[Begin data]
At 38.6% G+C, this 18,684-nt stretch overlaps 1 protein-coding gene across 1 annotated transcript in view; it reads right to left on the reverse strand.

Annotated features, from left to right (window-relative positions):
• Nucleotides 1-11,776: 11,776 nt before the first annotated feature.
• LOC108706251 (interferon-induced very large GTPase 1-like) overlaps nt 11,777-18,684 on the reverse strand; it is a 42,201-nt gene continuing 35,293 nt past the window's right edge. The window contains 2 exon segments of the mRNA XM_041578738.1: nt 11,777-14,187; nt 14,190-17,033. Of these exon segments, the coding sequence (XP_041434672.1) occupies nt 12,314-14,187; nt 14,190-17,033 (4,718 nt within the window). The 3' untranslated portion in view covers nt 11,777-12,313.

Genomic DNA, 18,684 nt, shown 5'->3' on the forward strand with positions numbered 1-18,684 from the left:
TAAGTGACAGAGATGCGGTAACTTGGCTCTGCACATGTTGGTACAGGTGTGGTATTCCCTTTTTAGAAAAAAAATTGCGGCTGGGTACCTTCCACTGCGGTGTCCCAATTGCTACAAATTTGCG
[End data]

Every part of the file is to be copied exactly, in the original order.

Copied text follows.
At 38.6% G+C, this 18,684-nt stretch overlaps 1 protein-coding gene across 1 annotated transcript in view; it reads right to left on the reverse strand.

Annotated features, from left to right (window-relative positions):
• Nucleotides 1-11,776: 11,776 nt before the first annotated feature.
• LOC108706251 (interferon-induced very large GTPase 1-like) overlaps nt 11,777-18,684 on the reverse strand; it is a 42,201-nt gene continuing 35,293 nt past the window's right edge. The window contains 2 exon segments of the mRNA XM_041578738.1: nt 11,777-14,187; nt 14,190-17,033. Of these exon segments, the coding sequence (XP_041434672.1) occupies nt 12,314-14,187; nt 14,190-17,033 (4,718 nt within the window). The 3' untranslated portion in view covers nt 11,777-12,313.

Genomic DNA, 18,684 nt, shown 5'->3' on the forward strand with positions numbered 1-18,684 from the left:
TAAGTGACAGAGATGCGGTAACTTGGCTCTGCACATGTTGGTACAGGTGTGGTATTCCCTTTTTAGAAAAAAAATTGCGGCTGGGTACCTTCCACTGCGGTGTCCCAATTGCTACAAATTTGCG